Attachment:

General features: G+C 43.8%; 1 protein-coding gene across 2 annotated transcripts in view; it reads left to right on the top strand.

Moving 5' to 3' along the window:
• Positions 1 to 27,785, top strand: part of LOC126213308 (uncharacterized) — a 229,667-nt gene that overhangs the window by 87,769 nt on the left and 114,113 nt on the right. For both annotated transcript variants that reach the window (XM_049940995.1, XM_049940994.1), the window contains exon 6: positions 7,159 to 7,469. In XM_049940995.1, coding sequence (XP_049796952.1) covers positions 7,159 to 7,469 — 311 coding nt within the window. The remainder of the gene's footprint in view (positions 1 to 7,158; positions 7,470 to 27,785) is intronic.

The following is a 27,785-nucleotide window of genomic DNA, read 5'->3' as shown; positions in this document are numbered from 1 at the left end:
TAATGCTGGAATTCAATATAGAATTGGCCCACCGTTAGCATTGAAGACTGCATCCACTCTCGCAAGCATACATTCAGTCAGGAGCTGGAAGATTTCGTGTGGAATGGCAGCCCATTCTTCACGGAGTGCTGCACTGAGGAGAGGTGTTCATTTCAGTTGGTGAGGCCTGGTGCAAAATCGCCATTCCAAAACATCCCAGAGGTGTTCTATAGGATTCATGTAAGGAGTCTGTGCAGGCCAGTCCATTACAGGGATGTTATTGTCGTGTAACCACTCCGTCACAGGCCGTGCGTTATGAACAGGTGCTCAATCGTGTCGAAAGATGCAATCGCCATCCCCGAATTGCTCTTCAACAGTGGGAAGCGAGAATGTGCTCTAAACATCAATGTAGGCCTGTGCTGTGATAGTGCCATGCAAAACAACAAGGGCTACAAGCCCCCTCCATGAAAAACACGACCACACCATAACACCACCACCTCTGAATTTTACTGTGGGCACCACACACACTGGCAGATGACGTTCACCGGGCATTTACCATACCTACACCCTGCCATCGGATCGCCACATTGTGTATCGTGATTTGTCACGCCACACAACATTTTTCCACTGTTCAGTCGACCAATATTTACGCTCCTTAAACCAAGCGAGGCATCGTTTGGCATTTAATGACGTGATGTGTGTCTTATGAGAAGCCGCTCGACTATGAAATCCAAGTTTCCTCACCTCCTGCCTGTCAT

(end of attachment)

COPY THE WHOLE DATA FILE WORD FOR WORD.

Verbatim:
General features: G+C 43.8%; 1 protein-coding gene across 2 annotated transcripts in view; it reads left to right on the top strand.

Moving 5' to 3' along the window:
• Positions 1 to 27,785, top strand: part of LOC126213308 (uncharacterized) — a 229,667-nt gene that overhangs the window by 87,769 nt on the left and 114,113 nt on the right. For both annotated transcript variants that reach the window (XM_049940995.1, XM_049940994.1), the window contains exon 6: positions 7,159 to 7,469. In XM_049940995.1, coding sequence (XP_049796952.1) covers positions 7,159 to 7,469 — 311 coding nt within the window. The remainder of the gene's footprint in view (positions 1 to 7,158; positions 7,470 to 27,785) is intronic.

The following is a 27,785-nucleotide window of genomic DNA, read 5'->3' as shown; positions in this document are numbered from 1 at the left end:
TAATGCTGGAATTCAATATAGAATTGGCCCACCGTTAGCATTGAAGACTGCATCCACTCTCGCAAGCATACATTCAGTCAGGAGCTGGAAGATTTCGTGTGGAATGGCAGCCCATTCTTCACGGAGTGCTGCACTGAGGAGAGGTGTTCATTTCAGTTGGTGAGGCCTGGTGCAAAATCGCCATTCCAAAACATCCCAGAGGTGTTCTATAGGATTCATGTAAGGAGTCTGTGCAGGCCAGTCCATTACAGGGATGTTATTGTCGTGTAACCACTCCGTCACAGGCCGTGCGTTATGAACAGGTGCTCAATCGTGTCGAAAGATGCAATCGCCATCCCCGAATTGCTCTTCAACAGTGGGAAGCGAGAATGTGCTCTAAACATCAATGTAGGCCTGTGCTGTGATAGTGCCATGCAAAACAACAAGGGCTACAAGCCCCCTCCATGAAAAACACGACCACACCATAACACCACCACCTCTGAATTTTACTGTGGGCACCACACACACTGGCAGATGACGTTCACCGGGCATTTACCATACCTACACCCTGCCATCGGATCGCCACATTGTGTATCGTGATTTGTCACGCCACACAACATTTTTCCACTGTTCAGTCGACCAATATTTACGCTCCTTAAACCAAGCGAGGCATCGTTTGGCATTTAATGACGTGATGTGTGTCTTATGAGAAGCCGCTCGACTATGAAATCCAAGTTTCCTCACCTCCTGCCTGTCAT